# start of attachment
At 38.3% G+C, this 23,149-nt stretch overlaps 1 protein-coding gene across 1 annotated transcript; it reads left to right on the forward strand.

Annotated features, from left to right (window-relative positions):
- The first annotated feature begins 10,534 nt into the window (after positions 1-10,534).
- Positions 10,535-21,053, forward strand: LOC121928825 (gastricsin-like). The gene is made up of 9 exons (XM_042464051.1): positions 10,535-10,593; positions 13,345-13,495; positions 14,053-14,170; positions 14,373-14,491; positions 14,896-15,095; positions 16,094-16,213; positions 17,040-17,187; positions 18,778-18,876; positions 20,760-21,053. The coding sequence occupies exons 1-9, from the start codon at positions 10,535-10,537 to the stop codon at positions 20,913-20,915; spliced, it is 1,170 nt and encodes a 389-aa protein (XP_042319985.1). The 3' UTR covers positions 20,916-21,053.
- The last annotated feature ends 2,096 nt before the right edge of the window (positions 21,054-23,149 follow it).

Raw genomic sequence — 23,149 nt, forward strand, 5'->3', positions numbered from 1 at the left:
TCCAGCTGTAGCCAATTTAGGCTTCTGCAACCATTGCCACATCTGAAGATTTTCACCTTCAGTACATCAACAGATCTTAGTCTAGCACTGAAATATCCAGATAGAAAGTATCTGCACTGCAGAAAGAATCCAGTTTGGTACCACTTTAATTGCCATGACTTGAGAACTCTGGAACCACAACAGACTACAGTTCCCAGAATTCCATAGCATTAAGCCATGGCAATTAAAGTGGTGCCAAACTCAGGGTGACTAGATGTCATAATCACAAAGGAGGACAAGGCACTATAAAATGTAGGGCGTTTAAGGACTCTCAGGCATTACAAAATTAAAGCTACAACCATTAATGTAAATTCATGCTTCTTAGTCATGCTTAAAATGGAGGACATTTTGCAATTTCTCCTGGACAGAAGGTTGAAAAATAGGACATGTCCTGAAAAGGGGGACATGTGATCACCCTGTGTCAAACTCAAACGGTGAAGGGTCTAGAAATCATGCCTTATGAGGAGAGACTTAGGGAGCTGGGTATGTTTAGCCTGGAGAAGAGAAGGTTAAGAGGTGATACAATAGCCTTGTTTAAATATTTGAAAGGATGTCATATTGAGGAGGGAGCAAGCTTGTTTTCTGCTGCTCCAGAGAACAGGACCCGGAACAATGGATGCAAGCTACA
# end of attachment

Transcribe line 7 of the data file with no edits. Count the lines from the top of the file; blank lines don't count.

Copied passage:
TCCAGCTGTAGCCAATTTAGGCTTCTGCAACCATTGCCACATCTGAAGATTTTCACCTTCAGTACATCAACAGATCTTAGTCTAGCACTGAAATATCCAGATAGAAAGTATCTGCACTGCAGAAAGAATCCAGTTTGGTACCACTTTAATTGCCATGACTTGAGAACTCTGGAACCACAACAGACTACAGTTCCCAGAATTCCATAGCATTAAGCCATGGCAATTAAAGTGGTGCCAAACTCAGGGTGACTAGATGTCATAATCACAAAGGAGGACAAGGCACTATAAAATGTAGGGCGTTTAAGGACTCTCAGGCATTACAAAATTAAAGCTACAACCATTAATGTAAATTCATGCTTCTTAGTCATGCTTAAAATGGAGGACATTTTGCAATTTCTCCTGGACAGAAGGTTGAAAAATAGGACATGTCCTGAAAAGGGGGACATGTGATCACCCTGTGTCAAACTCAAACGGTGAAGGGTCTAGAAATCATGCCTTATGAGGAGAGACTTAGGGAGCTGGGTATGTTTAGCCTGGAGAAGAGAAGGTTAAGAGGTGATACAATAGCCTTGTTTAAATATTTGAAAGGATGTCATATTGAGGAGGGAGCAAGCTTGTTTTCTGCTGCTCCAGAGAACAGGACCCGGAACAATGGATGCAAGCTACA